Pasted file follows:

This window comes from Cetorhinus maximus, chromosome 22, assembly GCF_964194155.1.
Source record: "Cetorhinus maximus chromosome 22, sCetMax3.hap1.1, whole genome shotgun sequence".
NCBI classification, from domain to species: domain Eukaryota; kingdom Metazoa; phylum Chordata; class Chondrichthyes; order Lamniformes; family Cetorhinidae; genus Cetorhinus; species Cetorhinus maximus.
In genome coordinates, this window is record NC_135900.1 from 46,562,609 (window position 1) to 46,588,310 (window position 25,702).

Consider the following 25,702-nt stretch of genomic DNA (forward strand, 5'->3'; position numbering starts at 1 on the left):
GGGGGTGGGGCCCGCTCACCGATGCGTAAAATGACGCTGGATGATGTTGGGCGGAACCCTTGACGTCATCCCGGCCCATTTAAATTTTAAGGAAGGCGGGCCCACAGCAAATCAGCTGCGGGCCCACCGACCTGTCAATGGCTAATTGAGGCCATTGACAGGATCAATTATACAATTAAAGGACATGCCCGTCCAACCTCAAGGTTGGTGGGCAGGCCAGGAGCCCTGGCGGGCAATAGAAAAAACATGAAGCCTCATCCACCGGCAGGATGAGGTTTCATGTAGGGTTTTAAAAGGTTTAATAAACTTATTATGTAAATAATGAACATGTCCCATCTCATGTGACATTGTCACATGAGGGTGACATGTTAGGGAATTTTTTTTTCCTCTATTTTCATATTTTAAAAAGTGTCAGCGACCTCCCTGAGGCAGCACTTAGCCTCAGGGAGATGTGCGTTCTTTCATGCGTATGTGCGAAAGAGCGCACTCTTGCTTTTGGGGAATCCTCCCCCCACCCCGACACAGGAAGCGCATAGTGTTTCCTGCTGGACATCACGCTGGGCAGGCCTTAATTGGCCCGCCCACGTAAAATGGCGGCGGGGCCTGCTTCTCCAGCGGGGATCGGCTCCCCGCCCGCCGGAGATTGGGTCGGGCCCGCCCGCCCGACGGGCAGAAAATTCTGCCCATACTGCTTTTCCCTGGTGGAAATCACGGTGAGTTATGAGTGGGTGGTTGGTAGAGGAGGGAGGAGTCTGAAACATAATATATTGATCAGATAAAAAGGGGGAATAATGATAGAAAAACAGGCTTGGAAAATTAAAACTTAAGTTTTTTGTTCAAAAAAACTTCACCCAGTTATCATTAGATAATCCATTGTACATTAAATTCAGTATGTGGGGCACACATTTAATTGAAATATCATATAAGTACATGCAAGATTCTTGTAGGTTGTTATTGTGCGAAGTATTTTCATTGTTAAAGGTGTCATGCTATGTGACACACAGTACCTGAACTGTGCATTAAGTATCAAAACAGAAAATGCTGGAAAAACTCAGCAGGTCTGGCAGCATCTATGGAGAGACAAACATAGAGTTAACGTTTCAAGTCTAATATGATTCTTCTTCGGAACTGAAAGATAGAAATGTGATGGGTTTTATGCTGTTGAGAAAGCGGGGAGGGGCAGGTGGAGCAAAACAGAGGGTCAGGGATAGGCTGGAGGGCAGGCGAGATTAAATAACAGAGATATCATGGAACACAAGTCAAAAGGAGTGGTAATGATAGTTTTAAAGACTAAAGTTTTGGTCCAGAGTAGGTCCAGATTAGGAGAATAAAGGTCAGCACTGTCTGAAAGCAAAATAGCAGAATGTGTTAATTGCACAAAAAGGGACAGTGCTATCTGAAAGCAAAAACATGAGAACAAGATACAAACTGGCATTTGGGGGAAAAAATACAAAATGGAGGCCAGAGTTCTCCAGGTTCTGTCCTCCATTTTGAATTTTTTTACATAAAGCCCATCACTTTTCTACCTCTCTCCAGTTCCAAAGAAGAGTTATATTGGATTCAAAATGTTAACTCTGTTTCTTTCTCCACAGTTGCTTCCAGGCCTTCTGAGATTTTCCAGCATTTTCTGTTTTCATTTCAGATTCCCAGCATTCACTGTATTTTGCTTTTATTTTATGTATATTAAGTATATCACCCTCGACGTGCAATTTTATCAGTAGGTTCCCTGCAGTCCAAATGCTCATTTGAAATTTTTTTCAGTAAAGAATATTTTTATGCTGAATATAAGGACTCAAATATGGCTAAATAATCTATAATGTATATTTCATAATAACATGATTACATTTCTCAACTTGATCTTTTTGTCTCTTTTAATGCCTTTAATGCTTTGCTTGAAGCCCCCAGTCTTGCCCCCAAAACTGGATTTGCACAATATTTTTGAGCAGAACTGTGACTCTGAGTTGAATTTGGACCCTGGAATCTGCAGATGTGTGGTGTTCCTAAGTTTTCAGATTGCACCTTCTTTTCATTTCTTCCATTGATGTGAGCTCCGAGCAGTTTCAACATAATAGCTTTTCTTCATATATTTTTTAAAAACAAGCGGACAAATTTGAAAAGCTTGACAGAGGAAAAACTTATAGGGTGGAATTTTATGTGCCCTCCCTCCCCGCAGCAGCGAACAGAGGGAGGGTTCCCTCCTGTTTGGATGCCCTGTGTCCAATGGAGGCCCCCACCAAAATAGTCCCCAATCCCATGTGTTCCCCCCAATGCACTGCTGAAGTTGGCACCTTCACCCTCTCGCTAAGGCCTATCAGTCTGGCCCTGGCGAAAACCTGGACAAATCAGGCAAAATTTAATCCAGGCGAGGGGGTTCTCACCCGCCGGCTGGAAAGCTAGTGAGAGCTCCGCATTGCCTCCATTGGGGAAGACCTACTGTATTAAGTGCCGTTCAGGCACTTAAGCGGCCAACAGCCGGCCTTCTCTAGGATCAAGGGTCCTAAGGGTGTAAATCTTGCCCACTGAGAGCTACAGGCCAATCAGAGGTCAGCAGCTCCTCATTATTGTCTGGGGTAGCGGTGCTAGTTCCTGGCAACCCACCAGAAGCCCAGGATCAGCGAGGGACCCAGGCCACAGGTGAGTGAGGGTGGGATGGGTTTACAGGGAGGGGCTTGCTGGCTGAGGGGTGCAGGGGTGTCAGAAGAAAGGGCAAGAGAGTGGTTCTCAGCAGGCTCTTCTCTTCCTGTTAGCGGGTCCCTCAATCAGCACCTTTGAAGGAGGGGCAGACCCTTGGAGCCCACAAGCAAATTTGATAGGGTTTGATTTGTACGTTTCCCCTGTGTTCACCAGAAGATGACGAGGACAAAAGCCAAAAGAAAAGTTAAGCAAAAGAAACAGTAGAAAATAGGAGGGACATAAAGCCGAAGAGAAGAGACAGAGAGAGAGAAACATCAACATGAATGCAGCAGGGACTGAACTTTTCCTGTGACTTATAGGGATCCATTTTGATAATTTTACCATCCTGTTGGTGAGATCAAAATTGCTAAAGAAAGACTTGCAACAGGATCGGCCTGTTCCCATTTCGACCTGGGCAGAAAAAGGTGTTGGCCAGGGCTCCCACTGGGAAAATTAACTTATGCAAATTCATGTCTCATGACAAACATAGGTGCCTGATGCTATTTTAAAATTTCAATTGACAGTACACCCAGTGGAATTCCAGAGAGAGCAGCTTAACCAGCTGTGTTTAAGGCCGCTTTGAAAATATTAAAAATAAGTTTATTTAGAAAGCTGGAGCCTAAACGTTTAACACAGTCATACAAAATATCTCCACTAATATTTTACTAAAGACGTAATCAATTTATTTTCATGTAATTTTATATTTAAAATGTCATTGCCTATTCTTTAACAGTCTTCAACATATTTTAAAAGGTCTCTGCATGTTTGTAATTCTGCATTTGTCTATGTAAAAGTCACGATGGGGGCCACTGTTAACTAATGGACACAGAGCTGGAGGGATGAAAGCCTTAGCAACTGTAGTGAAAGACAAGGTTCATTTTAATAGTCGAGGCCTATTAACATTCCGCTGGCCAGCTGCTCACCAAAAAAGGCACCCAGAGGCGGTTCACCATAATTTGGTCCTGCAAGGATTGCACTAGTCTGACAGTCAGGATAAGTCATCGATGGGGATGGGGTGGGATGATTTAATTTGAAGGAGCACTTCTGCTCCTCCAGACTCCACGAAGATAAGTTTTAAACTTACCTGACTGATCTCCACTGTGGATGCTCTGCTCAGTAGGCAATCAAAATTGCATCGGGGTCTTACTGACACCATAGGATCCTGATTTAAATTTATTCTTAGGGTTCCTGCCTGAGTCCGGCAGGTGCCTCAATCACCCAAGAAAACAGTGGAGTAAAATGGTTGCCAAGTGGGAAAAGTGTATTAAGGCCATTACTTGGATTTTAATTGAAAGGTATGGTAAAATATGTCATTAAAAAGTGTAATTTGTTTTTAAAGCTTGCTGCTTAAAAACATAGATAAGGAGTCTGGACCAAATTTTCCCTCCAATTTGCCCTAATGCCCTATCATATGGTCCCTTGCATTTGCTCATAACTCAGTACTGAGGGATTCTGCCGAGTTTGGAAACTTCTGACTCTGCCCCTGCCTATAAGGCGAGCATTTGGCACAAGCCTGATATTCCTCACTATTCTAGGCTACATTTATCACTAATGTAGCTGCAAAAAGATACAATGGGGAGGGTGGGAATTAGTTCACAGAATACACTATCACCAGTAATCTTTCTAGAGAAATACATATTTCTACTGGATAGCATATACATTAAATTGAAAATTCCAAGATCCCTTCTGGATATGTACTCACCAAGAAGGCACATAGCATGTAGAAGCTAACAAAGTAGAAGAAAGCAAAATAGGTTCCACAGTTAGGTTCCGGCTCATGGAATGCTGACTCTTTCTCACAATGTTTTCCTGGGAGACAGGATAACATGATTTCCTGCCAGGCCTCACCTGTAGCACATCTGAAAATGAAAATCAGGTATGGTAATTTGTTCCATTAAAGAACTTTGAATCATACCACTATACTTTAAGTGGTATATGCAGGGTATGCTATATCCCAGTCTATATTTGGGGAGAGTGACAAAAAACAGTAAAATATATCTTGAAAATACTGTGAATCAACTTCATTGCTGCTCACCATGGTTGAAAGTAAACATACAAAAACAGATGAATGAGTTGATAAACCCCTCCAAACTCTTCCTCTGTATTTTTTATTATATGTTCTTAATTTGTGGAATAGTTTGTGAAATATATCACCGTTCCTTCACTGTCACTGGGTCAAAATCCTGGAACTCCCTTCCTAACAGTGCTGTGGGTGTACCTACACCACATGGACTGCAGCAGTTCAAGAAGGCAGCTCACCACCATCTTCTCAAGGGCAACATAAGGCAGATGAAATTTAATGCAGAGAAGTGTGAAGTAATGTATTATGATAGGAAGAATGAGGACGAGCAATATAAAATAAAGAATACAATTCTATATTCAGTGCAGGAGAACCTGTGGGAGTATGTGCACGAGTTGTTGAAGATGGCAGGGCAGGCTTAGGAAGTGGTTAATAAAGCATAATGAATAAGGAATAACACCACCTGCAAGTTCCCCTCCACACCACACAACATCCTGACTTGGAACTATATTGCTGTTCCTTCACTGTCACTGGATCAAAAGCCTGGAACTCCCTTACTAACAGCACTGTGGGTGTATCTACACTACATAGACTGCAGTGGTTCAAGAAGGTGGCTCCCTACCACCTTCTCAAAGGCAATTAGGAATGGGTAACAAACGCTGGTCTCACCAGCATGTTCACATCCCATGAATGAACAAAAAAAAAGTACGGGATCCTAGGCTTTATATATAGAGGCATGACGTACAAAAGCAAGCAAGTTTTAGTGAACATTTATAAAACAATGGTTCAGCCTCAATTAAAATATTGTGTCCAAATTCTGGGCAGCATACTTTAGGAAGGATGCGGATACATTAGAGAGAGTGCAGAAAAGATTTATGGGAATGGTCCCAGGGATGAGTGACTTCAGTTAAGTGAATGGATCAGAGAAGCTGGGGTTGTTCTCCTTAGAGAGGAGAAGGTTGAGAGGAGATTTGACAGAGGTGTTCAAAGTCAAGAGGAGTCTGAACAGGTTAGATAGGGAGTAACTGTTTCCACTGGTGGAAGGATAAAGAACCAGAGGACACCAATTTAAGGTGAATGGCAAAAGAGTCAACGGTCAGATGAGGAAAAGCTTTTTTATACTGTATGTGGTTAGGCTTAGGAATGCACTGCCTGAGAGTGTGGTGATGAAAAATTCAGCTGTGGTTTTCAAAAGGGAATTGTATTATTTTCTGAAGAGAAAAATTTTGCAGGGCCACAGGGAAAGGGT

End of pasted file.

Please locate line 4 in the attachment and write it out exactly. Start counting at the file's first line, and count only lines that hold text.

In genome coordinates, this window is record NC_135900.1 from 46,562,609 (window position 1) to 46,588,310 (window position 25,702).